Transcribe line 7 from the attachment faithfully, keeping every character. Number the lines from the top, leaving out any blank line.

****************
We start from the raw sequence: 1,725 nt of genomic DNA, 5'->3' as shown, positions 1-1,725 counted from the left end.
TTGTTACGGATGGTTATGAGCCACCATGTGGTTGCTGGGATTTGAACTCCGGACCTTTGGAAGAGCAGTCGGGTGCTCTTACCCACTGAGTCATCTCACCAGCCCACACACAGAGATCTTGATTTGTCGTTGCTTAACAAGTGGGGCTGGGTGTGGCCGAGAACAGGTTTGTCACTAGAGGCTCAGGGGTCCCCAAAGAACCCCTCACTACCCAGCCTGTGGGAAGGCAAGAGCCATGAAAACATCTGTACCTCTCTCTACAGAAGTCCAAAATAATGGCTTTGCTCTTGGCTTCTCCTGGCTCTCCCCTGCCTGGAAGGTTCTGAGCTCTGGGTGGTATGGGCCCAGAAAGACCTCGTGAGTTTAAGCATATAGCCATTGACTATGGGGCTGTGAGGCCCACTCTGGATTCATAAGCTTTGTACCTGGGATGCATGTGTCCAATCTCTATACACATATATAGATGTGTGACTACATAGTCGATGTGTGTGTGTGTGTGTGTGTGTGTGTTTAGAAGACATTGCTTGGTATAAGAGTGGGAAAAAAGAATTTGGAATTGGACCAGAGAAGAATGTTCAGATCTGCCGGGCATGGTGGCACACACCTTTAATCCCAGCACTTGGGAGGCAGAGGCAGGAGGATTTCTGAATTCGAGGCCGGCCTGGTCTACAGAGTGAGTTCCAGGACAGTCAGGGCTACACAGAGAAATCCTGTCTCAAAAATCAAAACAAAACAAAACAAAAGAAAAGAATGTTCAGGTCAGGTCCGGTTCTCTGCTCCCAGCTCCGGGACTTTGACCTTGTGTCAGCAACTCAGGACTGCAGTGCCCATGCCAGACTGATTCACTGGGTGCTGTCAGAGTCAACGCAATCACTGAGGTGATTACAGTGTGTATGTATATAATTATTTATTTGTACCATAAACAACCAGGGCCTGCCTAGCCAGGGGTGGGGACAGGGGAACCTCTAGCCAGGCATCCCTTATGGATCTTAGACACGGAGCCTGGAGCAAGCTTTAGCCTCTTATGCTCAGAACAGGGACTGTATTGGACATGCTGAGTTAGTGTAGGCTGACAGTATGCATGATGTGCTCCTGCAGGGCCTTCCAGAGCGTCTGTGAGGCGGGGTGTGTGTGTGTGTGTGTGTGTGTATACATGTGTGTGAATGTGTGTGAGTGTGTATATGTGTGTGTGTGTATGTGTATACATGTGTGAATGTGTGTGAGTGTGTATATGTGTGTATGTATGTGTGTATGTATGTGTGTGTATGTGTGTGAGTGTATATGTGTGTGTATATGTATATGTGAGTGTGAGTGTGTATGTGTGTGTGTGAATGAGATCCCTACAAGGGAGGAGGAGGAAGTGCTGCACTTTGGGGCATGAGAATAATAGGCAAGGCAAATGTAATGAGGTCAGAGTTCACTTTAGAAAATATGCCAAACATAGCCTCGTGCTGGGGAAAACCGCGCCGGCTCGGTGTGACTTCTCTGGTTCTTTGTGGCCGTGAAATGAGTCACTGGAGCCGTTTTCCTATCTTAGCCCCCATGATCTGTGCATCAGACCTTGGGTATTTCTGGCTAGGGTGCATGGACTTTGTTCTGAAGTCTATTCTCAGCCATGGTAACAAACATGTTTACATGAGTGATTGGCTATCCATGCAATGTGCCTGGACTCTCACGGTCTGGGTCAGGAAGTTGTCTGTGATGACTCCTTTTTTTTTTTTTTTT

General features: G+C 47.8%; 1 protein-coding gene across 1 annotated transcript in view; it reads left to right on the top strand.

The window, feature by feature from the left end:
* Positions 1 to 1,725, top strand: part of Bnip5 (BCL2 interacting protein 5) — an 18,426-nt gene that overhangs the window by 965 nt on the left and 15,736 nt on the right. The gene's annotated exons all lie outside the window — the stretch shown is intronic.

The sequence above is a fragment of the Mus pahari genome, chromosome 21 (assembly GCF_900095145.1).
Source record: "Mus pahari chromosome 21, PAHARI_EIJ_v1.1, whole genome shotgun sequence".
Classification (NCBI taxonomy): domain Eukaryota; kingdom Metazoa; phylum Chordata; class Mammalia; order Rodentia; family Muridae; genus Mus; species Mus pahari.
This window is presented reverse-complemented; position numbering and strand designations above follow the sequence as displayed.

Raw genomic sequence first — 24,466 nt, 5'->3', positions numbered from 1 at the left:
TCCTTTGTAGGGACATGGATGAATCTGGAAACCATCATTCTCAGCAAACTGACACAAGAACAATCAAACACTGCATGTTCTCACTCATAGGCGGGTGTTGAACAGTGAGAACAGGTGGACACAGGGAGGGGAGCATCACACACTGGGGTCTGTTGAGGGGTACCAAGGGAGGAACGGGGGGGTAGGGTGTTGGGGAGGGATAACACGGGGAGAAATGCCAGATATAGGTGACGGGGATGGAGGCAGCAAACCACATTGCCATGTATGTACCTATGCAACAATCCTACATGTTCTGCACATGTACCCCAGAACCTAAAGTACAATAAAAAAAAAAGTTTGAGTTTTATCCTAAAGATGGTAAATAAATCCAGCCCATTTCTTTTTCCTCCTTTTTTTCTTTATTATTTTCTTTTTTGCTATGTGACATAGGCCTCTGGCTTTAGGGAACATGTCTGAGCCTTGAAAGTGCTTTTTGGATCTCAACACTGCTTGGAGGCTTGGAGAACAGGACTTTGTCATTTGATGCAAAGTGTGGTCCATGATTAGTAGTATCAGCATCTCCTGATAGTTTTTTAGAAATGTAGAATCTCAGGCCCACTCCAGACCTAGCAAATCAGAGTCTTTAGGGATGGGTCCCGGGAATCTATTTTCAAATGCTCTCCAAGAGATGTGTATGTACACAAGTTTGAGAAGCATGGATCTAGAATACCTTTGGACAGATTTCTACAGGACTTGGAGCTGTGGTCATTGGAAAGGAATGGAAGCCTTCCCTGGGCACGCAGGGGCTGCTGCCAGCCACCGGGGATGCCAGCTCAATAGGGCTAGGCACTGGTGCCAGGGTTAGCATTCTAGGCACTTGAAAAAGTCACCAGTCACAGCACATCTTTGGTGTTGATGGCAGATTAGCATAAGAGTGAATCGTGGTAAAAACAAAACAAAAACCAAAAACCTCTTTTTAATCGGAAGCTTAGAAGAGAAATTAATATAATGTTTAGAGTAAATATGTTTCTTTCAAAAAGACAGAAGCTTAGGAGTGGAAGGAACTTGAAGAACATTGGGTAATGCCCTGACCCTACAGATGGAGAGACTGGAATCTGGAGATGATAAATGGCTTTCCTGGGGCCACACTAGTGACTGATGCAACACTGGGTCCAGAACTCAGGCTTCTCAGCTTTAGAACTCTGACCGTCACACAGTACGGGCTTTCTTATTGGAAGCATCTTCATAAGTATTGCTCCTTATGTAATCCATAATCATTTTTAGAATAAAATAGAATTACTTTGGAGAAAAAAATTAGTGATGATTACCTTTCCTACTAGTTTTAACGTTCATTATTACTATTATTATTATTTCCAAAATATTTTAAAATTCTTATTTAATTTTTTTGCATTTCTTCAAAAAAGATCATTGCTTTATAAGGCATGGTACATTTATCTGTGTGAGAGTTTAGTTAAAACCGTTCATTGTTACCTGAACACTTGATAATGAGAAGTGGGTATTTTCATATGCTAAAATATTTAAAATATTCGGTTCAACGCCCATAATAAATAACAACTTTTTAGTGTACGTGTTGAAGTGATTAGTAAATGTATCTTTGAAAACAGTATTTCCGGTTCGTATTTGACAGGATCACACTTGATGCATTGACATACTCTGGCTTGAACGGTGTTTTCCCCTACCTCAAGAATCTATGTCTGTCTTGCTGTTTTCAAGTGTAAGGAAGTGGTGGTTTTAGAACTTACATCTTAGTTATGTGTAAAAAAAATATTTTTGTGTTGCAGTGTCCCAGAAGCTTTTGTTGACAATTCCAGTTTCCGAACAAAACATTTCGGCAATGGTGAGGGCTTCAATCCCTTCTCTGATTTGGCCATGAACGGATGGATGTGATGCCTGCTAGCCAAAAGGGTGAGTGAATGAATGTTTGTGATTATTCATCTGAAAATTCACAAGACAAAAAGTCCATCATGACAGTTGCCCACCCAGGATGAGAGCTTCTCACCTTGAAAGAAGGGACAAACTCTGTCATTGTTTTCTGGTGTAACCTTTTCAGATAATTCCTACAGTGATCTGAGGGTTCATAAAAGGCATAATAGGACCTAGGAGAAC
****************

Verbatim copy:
Source record: "Mus pahari chromosome 21, PAHARI_EIJ_v1.1, whole genome shotgun sequence".